HANK: It may be the longest-running live TV show in New England! It's called "Barbara ... & You"--and Barbara Foster has been producing and hosting the weekly program for 35 years.
Dinah Shore, Johnny Cash, George Plimpton, Bob Cousy and Arthur Fiedler have come to visit. Here's vintage Barbara with Freddy Fender. I've been in Babara's guest chair too! Today, we're changing seats--and I get to chat with the eminent host about all her secrets.
HANK: There’s nothing scarier than being interviewed on TV! (Okay, there probably are scarier things. But when the red light comes on? It may not seem like it.) How long have you been doing interviews?
BARBARA FOSTER: For people like you and me, Hank, it is hard to understand why so many people are afraid of being on TV ... or public speaking. When I first started doing TV interviews, I always felt I should be looking over my shoulder because I would be 'found out' that I was never trained for this career. Little did I ever suspect that it would last 35 years.
HANK: How did you start?
BARBARA: Back home in Cincinnati, I did a few TV commercials. Then on a trip to New York City, I auditioned to be an imposter on the old TV show 'To Tell The Truth'.
I got the spot as an imposter women's basketball player on the All American Redheads. The local newspaper interviewed me about that appearance and it came out in the interview that I had some experience doing TV commercials. The local cable company was just starting up their programming department and asked if I'd be interested in hosting a program of my own. They actually paid me!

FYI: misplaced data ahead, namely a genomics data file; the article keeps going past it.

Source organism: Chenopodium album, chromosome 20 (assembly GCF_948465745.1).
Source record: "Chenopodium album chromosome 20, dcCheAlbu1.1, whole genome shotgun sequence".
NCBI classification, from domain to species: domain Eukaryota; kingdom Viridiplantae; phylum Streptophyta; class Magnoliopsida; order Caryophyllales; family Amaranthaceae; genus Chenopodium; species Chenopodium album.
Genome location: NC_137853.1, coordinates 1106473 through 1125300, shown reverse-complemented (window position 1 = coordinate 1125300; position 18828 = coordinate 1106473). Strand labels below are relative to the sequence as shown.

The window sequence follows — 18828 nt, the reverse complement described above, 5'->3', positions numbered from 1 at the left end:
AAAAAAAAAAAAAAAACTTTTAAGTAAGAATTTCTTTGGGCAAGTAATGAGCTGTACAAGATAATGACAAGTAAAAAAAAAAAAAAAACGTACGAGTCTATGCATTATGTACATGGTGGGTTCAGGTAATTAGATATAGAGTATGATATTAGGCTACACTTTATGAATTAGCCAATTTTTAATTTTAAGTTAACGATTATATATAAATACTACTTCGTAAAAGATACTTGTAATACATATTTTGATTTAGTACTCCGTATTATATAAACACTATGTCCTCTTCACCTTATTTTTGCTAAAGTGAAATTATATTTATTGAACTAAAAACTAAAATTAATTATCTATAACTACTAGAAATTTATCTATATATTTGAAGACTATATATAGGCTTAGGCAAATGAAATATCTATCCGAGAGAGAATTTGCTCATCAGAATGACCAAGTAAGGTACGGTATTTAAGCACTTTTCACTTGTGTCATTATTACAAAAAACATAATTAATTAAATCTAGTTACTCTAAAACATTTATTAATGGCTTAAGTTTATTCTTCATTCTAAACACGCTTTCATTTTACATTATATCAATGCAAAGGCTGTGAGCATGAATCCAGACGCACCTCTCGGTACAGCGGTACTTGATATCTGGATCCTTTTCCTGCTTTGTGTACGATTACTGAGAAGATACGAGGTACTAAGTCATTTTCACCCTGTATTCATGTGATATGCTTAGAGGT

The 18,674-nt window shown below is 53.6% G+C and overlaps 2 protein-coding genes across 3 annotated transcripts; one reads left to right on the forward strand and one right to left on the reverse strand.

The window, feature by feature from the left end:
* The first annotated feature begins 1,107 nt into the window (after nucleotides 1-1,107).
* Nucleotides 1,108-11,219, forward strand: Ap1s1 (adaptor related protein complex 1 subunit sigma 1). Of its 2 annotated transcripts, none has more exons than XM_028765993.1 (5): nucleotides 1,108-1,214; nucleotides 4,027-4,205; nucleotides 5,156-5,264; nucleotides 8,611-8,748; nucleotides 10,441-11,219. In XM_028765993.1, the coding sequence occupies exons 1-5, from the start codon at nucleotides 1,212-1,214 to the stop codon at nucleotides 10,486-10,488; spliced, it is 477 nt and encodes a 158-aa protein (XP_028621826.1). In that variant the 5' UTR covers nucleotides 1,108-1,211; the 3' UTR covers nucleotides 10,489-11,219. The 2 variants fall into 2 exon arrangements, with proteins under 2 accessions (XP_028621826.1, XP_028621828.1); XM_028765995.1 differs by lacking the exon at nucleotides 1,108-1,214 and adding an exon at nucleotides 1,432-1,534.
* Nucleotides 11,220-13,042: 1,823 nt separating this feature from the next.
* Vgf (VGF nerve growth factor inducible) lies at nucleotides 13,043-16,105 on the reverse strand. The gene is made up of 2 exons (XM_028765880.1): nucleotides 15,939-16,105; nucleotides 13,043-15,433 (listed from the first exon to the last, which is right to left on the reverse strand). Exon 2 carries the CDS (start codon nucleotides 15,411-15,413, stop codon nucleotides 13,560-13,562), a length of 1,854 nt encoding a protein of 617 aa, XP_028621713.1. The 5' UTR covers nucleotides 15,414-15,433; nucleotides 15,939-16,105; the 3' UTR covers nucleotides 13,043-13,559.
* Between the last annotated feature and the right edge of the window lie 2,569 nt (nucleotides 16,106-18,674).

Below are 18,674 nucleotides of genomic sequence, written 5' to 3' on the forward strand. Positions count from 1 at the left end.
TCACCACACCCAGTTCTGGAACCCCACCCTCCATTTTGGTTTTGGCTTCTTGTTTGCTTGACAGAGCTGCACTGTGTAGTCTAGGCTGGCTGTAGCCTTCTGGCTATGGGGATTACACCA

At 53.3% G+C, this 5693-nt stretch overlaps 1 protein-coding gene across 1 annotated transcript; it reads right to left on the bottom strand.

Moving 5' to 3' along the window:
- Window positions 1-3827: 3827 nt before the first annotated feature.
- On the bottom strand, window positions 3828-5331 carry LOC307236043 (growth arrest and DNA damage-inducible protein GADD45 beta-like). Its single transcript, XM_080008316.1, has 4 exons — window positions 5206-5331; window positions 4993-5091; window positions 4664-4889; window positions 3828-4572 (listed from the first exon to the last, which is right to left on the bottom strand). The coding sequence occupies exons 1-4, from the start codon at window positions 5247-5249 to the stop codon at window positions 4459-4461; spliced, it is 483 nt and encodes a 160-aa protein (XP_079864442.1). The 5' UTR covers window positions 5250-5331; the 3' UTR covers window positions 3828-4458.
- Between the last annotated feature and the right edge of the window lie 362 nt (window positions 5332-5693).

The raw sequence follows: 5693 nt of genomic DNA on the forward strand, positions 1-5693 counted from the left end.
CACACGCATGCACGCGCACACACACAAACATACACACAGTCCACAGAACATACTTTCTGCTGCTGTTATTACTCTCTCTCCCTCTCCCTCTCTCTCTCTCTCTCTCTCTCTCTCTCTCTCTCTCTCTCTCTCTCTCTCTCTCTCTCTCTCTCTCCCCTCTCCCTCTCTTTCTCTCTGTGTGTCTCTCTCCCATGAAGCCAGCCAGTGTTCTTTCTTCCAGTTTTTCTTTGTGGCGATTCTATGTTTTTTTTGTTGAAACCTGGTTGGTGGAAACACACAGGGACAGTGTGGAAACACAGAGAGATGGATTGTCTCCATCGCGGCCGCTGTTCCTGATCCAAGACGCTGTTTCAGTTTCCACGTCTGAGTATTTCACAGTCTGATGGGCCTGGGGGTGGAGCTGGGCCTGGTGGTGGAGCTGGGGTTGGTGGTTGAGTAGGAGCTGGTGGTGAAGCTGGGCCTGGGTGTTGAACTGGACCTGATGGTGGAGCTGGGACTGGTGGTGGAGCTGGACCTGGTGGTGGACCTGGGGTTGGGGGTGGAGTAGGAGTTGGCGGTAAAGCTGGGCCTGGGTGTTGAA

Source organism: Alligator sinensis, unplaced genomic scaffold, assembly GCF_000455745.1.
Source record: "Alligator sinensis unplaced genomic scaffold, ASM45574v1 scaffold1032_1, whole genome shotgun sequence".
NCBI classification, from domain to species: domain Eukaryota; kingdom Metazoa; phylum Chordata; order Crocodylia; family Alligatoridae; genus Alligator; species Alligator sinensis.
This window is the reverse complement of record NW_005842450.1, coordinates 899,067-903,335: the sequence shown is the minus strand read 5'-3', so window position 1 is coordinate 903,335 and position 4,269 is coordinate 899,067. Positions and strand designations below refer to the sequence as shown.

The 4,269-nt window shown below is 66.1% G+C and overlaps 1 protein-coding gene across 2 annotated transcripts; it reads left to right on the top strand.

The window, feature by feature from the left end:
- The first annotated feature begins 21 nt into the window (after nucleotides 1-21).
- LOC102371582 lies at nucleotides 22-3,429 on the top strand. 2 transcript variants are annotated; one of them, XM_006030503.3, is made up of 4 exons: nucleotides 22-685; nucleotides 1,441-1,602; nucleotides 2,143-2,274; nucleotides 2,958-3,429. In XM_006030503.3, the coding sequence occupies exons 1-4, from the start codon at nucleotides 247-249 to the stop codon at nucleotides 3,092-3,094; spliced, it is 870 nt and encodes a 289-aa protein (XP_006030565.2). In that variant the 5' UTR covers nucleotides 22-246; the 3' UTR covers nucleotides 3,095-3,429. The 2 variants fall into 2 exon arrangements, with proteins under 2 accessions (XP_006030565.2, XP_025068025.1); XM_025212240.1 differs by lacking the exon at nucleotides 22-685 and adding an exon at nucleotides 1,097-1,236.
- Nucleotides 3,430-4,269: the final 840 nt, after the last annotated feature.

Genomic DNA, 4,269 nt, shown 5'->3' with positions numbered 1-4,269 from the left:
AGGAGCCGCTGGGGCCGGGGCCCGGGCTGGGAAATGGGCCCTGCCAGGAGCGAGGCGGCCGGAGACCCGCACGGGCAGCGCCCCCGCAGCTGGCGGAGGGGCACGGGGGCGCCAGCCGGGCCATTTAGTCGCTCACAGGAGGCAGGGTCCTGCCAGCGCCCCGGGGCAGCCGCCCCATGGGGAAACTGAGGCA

(That was--when? Thirty-five years ago!)
After 25 years, the cable company (having changed hands a few times), decided to cancel all local programming. I was emotionally prepared to 'retire' then and had a farewell program.
On that same day, the three local public access channels called to invite me to do my "Barbara ... & You" show with them. I selected Fitchburg Access TV because at that time they had the best studio. We agreed to distribute it to Leominster and Lunenburg. Today we're on the air in seven towns in Central Massachusetts.
HANK: And going strong! Tell us some of your favorite interviewees—and what made them so good?
BARBARA: This is a tough one because there are so many. Of the celebrities, I'd pick Johnny Cash who was just so very nice and not wrapped up in himself. Also, Michael Dukakis is the epitome of charm. It was a very fun night with Dr. Hook and the Medicine Show interviewing them after their concert. I had been warned that they could be difficult, but they were so much fun and they compared me to Dinah Shore. She was also a down-to-earth woman when I interviewed her.This is Red Sox legend Jerry Remy.
But there are so many 'ordinary' people who are not 'ordinary' at all. I totally enjoy shining the spotlight on these type of community guests who don't always get the recognition they deserve. In all these years, I've never run out of interesting guests/subjects to interview.
HANK: What do interviewees need to understand about the person who’s interviewing them?